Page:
Firstly, let’s look at the extent of the problem. Women account for just 30% of the technology workforce, according to figures released collectively by Apple, Google, Facebook and Amazon. Additionally, between 2000 and 2012, there was a 64% decline in undergraduate women interested to major in computer science, according to figures from the US-based National Centre for Women and Information Technology.
Despite the technology industry providing extensive career opportunities for women, there has been publicised criticism, highlighting some of typical issues facing women, within the technology workplace. Wage inequality in comparison to male colleagues, sexism in the workplace and a shortage of female role models, all contribute to the challenges faced by women working in technology according to a new survey by global technology association ISACA.
In the survey the top 5 challenges cited by women in technology were:
The survey summarised that there is still a lot left to be done in addressing the imbalance to ensure that “women are more equitably represented in the technology workforce” and the onus falls on companies to ensure they take a more gender neutral approach across their recruitment, the teams they build and their places of work.
To celebrate international women’s day I’ve been inspired to write about my experiences. After many years in IT I wanted to highlight why a diverse workplace is important and how it contributes positively to company culture by offering a larger, more varied skill-set and perspective within your business.
It is all too well known that IT is male dominated and, for a variety of reasons, females entering the workforce have not been choosing IT as a career. I cannot blame women for not finding IT an attractive career option, as the IT environment is often equated to something similar as that used for growing mushrooms. Feed and water them regularly, keep the lights low with few distractions and you will get the best out of them!
However, I believe that not only has the workplace changed a great deal, but that the work itself has broadened to meet a variety of challenges. The world of IT today is a much more diverse field than in previous decades, and I believe can attract a much more diverse workforce as a result.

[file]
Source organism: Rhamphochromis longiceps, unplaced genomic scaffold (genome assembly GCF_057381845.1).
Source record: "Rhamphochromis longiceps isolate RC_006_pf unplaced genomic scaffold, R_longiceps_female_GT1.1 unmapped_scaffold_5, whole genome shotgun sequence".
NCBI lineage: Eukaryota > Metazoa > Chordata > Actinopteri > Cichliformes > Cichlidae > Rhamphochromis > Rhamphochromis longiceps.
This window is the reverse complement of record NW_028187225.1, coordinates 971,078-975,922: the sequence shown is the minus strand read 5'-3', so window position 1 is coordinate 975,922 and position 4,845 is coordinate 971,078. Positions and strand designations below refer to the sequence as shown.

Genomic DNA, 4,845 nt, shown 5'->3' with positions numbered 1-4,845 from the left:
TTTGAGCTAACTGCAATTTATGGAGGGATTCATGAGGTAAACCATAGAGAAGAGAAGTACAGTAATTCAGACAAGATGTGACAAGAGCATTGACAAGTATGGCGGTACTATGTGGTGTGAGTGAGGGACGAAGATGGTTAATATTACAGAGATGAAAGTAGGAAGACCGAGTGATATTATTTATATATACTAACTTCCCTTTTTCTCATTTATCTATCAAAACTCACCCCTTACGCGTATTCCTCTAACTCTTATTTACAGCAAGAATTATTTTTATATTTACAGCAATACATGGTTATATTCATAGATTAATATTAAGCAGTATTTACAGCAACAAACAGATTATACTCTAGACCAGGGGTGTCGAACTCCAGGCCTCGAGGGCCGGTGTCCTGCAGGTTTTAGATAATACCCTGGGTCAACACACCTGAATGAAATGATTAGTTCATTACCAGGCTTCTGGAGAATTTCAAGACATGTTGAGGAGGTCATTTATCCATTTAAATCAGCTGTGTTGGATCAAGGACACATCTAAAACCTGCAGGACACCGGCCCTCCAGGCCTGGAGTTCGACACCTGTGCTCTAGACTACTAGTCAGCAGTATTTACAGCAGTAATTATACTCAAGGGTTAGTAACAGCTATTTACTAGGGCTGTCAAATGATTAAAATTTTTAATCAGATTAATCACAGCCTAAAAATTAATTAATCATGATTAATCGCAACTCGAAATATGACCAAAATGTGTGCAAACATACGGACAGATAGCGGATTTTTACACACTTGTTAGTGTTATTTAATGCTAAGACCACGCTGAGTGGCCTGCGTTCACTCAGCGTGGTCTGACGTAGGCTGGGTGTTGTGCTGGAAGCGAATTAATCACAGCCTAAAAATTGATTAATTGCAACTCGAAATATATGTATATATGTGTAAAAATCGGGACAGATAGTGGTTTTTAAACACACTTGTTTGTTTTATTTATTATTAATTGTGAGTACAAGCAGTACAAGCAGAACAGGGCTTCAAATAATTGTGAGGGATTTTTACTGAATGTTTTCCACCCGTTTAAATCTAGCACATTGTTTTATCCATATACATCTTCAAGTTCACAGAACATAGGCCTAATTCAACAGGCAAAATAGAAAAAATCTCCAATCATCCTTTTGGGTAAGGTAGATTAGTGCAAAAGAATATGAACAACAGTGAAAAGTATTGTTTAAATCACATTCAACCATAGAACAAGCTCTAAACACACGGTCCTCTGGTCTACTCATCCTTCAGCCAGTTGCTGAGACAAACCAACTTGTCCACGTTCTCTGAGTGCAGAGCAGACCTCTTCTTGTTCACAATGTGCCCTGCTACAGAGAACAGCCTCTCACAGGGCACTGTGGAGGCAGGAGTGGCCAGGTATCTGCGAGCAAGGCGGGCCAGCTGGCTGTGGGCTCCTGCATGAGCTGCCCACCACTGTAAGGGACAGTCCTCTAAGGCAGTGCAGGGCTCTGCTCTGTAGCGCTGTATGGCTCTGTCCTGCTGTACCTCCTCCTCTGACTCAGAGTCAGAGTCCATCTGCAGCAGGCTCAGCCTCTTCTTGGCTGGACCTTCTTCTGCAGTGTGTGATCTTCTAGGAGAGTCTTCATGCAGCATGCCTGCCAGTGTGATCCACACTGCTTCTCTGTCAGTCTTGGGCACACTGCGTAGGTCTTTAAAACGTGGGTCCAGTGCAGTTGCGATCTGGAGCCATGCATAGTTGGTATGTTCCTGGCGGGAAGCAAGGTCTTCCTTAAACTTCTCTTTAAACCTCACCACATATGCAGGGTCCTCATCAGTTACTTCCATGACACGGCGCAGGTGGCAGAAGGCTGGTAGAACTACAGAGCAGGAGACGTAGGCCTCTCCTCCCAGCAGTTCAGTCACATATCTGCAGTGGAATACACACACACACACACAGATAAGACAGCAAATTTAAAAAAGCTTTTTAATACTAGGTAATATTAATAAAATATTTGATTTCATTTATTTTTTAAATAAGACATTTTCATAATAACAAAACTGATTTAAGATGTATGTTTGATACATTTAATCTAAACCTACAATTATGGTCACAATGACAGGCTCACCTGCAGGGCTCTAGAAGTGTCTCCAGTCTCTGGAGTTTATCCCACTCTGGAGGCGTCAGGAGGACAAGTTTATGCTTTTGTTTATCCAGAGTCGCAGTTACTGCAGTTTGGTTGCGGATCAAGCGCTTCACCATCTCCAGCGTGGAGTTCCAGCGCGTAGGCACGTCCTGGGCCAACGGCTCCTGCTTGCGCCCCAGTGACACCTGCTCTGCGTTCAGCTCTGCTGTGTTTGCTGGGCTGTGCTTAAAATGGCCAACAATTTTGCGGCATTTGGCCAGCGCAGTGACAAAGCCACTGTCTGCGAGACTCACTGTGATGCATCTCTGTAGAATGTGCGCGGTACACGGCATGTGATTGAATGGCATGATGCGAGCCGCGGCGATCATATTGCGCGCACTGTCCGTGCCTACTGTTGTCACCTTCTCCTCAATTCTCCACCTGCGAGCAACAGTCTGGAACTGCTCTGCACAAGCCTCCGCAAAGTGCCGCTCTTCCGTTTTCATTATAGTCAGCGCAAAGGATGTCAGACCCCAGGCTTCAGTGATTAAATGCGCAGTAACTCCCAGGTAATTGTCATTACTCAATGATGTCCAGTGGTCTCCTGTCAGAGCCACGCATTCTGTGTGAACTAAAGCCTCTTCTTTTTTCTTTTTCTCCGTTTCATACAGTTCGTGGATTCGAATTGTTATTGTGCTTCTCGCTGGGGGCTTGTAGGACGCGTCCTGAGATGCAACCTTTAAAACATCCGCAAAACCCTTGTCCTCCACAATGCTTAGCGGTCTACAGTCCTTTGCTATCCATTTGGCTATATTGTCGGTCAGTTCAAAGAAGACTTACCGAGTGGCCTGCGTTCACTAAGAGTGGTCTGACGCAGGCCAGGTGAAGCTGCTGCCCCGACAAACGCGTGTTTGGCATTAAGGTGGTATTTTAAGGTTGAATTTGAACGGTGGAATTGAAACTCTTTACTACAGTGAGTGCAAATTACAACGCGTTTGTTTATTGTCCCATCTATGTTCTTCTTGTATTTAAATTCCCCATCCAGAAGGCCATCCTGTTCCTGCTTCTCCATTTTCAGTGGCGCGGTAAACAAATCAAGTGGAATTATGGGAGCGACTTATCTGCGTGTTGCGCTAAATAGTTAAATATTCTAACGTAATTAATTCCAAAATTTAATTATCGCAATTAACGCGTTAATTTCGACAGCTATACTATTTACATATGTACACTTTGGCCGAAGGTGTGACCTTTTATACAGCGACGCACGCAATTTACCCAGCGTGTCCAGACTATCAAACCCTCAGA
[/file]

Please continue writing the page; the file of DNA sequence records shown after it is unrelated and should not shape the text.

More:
IT departments have put a lot of effort, albeit sadly not always successfully, into making software processes more engaging and less sterile. In particular, teams in software development have adopted agile processes, pair programming and is much more open and community based.
My challenge to the industry is to identify, value and advertise for the soft skills that female graduates acquire in their non-science and technology focused degrees, and which can be applied to roles within tech companies. Soft skills are particularly required in roles that engage with clients and users, such as Programme and Project Managers, BAs, QA leads, Knowledge Engineers.
Aigen is an AI consultancy with leading expertise in its field. As thought leaders in this space, we are in a position where we can address the gender balance right from the beginning, by holding open discussions on diversity, implementing a fair and open recruitment process in our search for talent and promoting the benefits of a diverse team. Whilst our team is more diverse than your average tech company, we know that we can do better to ensure that diversity and openness remains at the heart of our culture, and on International Women’s Day we pledge to lead the way on diversity within AI and technology.
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